Physicians, we hear you: EHR meaningful use isn't meaningful

Steven J. Stack, MD , Former President

The message from physicians is loud and clear: Electronic health record (EHR) systems have so much potential, but frustrating government regulations have made them almost unusable.

Atlanta-area physicians told me this firsthand Monday in the AMA’s first-ever town hall meeting on EHRs and the meaningful use program. Rep. Tom Price, MD, from Georgia’s sixth district, joined me to listen to physicians’ everyday challenges with EHRs and burdensome government regulations that detract from patient care. About 500 other people registered to watch the event via live-streaming.

As an emergency physician, I experience my own struggles with my hospital’s EHR system. But I wanted to hear from physicians in all specialties in a live venue that would enable policymakers to hear their concerns firsthand and unfiltered. Not surprisingly, it turns out that we’re all struggling.

For example, Melissa Rhodes, MD, a Georgia physician in pulmonary critical care and sleep medicine, is fed up. She was an early adopter of the technology, implementing her first EHR in 2006, more than three years before the meaningful use program was created in legislation. She wanted the system to live up to its promise—but that didn’t happen.

“I don’t think we’re going to do meaningful use Stage 2,” she said at the town hall. “And we’ll take the penalty.”

Dr. Rhodes tallied up how much her three-physician practice has spent on her EHR and related IT costs—over the past year, that number hit $84,000.

But more important than the costs, Dr. Rhodes’ EHR has limitations that affect her patients. The system won’t allow her to titrate orders for patients in the intensive care unit. And she has to personally enter orders, no matter what time of day or night, without being permitted to benefit from the help of nursing colleagues at the hospital.

“There are so many orders you can’t put in,” she said. “It only leads to harm for patient care, and more medical errors—not less.”

Dr. Rhodes’ story sounds like so many others we heard at the town hall: Physicians are trying to use EHRs to improve patient care, investing a lot of time and money into making them work, but they are being thwarted.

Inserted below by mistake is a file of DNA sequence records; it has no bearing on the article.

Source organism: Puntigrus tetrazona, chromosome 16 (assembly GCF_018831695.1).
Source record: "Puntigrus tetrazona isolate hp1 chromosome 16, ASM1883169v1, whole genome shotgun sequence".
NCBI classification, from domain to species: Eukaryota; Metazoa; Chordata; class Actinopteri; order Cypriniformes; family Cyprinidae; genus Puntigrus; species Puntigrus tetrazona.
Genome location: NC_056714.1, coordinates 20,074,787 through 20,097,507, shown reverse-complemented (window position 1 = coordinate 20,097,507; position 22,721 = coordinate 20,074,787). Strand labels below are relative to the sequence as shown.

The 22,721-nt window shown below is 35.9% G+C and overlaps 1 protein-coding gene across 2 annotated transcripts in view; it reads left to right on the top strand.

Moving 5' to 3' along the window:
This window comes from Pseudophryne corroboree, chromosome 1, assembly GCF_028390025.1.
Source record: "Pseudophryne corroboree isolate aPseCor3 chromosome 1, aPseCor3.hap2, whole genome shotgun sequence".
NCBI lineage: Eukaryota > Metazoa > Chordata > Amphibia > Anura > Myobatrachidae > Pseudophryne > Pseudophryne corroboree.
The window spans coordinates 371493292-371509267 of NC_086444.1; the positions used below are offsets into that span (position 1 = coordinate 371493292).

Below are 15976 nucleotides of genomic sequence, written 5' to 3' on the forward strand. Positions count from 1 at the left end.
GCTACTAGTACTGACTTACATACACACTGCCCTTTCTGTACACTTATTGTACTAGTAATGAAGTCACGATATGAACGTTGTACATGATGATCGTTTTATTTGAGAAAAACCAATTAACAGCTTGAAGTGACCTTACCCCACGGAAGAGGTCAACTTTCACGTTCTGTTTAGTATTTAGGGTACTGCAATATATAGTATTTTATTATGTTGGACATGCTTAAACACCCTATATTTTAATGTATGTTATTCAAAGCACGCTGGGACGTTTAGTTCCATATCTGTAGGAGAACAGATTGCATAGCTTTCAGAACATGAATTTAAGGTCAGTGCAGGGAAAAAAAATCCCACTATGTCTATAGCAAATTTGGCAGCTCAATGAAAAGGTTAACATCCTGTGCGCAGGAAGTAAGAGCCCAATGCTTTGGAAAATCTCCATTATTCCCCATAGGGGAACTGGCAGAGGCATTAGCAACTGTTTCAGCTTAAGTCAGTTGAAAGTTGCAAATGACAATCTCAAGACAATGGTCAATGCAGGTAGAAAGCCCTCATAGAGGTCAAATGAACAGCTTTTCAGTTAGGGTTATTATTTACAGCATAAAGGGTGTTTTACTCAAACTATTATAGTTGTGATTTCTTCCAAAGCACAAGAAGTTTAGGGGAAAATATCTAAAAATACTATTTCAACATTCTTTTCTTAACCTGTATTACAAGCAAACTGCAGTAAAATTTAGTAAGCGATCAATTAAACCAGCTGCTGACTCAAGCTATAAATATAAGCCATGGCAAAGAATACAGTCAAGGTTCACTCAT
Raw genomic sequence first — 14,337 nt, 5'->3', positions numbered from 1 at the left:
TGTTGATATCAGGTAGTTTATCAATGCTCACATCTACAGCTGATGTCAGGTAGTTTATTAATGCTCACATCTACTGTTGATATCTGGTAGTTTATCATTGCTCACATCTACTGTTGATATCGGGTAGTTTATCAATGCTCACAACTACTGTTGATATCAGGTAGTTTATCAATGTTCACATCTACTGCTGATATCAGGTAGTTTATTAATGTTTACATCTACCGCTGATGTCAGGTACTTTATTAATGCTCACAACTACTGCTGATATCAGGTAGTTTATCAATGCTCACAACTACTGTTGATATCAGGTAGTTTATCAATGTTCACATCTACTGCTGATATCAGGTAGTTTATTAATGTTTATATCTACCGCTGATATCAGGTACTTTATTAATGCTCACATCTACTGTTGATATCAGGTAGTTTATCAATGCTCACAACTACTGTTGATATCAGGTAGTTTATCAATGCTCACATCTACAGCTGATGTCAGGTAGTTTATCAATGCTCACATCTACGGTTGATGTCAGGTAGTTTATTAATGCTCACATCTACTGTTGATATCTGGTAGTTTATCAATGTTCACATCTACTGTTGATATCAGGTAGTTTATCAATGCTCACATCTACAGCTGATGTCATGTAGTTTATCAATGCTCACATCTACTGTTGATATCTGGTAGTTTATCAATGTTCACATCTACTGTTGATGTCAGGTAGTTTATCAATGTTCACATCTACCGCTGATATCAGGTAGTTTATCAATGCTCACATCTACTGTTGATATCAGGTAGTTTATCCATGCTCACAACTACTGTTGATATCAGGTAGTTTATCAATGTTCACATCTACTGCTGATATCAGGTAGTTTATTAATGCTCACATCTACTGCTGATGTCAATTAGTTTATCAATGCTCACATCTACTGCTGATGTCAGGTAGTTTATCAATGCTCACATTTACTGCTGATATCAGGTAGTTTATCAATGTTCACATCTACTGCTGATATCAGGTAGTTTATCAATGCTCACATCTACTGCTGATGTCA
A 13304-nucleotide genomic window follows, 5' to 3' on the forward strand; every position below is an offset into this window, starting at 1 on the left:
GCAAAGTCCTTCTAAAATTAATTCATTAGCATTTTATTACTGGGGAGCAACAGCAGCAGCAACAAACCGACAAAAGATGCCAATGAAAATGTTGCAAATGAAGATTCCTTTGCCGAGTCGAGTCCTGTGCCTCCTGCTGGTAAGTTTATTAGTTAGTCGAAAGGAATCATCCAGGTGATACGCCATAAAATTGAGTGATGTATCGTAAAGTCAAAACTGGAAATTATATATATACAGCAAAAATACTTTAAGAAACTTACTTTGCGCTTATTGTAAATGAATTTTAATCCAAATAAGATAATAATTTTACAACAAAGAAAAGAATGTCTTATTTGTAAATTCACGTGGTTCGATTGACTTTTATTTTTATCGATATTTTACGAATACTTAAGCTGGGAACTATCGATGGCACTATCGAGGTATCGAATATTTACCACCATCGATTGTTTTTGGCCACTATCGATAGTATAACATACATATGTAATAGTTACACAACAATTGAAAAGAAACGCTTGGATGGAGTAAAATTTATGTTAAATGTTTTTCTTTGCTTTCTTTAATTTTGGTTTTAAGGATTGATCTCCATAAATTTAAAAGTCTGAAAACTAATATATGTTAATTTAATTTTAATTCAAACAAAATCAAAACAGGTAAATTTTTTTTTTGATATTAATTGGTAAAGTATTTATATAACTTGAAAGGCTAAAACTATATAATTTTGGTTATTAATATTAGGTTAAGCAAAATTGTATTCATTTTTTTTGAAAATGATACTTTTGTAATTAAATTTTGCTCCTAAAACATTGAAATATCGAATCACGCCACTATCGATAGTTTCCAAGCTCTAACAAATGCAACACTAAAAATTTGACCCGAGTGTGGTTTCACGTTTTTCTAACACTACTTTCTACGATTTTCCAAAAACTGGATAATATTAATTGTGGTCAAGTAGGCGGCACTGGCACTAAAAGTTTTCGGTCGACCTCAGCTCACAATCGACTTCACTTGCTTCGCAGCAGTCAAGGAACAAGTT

The goal of the meaningful use program was to encourage physician adoption of EHRs. This has been accomplished. Today, more than 80 percent of physicians have implemented some form of EHR system. But we’re not getting what we expected from this technology.

As physicians, we had hoped that these tools would help facilitate patient engagement, reduce administrative burdens and promote the exchange of data. Those three things have definitely not happened. Instead, we’re dealing with systems that won’t talk to one another, cost too much to maintain and require us to spend an inordinate amount of time entering data instead of helping patients.

The consensus Monday night was that EHRs do not give accurate information in usable forms. Without this, they cannot and will not improve the quality of care.

A top priority for the AMA, just as it is for Dr. Rhodes, is ensuring that our patients’ clinical needs and those of the clinicians providing their care are given greater importance than meeting federal regulations. Based on our study with the RAND Corporation, we know EHRs are a major driver of physicians’ dissatisfaction with their practice environments. As a result, we worked with doctors and other experts to create eight priorities for making EHRs usable. These priorities continue to serve as a guide for our activities with vendors, policymakers and health care systems.

That’s why I need you to share your story with us. Please help us take this viral with a groundswell of physician input to inform D.C. policymakers. Please tell us your EHR experiences and stories—how EHRs and current meaningful use regulations have impacted your practice and the care you provide your patients. Then, email your members of Congress and ask them to halt Stage 3 of meaningful use until the program is fixed.

We need policymakers to hear our stories and take action, which is why I’m so pleased Rep. Price was able to listen firsthand. Despite plans to realign several government reporting programs, including meaningful use, the government seems poised to do so without addressing these issues first. We need regulators to hit pause, fix the problems and make the meaningful use program actually meaningful.

Please visit to watch the town hall meeting, share your stories about EHRs and meaningful use, and contact your members of Congress. Help us get the government to listen.